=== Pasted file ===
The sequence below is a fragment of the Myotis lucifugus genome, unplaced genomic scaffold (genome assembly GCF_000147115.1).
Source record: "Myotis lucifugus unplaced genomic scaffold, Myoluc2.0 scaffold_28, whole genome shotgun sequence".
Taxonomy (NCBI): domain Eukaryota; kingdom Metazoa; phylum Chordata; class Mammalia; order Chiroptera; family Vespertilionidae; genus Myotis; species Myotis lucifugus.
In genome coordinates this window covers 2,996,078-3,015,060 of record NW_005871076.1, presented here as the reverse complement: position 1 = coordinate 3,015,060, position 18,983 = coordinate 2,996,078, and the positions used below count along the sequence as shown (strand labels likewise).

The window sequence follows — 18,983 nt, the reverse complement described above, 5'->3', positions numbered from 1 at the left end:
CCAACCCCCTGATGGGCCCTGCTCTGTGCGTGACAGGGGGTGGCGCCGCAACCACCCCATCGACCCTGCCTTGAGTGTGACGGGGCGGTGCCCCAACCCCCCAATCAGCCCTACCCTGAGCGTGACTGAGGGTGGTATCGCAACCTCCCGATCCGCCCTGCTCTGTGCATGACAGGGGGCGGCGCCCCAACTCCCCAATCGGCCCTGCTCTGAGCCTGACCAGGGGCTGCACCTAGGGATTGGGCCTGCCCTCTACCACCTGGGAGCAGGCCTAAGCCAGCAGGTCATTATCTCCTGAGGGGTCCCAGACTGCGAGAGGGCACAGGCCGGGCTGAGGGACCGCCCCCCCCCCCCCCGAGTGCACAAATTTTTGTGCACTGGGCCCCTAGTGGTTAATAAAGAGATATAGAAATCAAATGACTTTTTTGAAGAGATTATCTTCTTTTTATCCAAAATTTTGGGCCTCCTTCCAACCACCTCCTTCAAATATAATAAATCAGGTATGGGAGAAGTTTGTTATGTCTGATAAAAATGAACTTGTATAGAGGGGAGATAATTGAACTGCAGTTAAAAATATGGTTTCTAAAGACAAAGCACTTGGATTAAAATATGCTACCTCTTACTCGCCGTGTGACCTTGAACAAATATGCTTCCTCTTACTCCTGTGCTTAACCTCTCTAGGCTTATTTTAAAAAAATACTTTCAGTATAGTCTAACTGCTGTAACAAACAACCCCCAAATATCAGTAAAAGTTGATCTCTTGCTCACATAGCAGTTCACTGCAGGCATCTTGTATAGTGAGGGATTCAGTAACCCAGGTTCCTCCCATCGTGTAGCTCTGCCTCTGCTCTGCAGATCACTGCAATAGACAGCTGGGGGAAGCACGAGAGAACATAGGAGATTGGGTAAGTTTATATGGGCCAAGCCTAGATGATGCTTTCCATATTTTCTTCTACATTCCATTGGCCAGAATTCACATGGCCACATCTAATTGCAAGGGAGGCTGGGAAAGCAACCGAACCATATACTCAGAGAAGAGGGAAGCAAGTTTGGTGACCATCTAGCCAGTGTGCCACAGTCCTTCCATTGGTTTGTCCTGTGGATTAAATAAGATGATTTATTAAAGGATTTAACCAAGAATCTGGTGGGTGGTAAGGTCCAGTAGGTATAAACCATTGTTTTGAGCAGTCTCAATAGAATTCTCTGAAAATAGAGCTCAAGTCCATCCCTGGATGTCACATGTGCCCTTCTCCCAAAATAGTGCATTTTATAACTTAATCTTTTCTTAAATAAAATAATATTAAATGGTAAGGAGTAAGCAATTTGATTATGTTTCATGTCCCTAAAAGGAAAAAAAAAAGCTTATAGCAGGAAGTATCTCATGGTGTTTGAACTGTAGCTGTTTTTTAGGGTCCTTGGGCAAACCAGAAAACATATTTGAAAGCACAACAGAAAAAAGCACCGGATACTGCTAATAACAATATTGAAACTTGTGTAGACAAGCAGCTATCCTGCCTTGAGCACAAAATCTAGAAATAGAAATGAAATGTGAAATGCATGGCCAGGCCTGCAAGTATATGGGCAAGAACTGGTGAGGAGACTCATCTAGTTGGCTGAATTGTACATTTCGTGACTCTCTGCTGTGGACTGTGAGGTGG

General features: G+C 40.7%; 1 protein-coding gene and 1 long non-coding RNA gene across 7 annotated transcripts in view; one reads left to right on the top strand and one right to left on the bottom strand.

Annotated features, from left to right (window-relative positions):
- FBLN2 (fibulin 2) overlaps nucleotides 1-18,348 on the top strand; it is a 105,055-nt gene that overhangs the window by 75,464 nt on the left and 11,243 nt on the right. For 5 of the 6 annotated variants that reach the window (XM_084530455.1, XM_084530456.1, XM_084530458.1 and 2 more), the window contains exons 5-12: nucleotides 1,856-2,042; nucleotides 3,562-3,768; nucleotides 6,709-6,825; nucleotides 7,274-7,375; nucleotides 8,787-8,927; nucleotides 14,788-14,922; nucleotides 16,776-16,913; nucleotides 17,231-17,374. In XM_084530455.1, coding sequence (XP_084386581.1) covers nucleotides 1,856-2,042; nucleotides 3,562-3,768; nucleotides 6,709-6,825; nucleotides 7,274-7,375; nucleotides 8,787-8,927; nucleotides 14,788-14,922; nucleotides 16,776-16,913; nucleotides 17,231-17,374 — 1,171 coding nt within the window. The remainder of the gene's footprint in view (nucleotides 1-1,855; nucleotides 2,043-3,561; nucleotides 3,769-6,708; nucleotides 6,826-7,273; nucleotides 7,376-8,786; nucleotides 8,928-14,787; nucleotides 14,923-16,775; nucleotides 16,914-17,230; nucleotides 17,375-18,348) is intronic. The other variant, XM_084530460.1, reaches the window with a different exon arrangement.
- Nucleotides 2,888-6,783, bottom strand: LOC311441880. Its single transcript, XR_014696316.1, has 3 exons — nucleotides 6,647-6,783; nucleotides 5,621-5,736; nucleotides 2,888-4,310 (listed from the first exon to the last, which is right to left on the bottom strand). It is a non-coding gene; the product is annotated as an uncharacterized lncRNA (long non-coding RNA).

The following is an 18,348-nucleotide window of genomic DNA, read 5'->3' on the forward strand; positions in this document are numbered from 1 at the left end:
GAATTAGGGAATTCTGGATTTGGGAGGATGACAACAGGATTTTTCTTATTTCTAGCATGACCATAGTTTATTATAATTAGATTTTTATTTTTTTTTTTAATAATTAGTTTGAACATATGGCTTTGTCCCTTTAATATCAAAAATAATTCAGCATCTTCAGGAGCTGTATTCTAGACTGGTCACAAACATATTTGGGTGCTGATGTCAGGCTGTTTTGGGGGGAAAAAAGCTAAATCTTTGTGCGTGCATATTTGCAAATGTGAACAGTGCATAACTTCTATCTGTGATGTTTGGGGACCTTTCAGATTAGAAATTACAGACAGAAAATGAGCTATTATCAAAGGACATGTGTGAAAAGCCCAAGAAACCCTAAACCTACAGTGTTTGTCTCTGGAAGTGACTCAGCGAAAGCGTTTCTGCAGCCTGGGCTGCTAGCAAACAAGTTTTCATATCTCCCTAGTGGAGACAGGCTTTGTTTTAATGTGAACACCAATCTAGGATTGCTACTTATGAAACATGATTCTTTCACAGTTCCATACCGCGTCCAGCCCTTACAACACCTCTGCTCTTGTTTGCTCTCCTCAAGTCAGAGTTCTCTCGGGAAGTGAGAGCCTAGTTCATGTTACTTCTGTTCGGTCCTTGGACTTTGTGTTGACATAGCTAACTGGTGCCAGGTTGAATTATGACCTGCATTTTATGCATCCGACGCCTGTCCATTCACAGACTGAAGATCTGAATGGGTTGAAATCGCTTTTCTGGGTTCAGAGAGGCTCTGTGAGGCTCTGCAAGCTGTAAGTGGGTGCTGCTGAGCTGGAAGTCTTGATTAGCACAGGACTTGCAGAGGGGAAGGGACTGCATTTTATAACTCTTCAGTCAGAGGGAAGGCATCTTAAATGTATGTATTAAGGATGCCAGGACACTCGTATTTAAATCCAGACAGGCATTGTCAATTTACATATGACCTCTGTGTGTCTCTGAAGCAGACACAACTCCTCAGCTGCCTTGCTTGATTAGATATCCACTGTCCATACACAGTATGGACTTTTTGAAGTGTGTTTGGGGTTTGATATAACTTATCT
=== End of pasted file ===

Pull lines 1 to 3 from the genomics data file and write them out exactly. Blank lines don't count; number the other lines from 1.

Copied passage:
The sequence below is a fragment of the Myotis lucifugus genome, unplaced genomic scaffold (genome assembly GCF_000147115.1).
Source record: "Myotis lucifugus unplaced genomic scaffold, Myoluc2.0 scaffold_28, whole genome shotgun sequence".
Taxonomy (NCBI): domain Eukaryota; kingdom Metazoa; phylum Chordata; class Mammalia; order Chiroptera; family Vespertilionidae; genus Myotis; species Myotis lucifugus.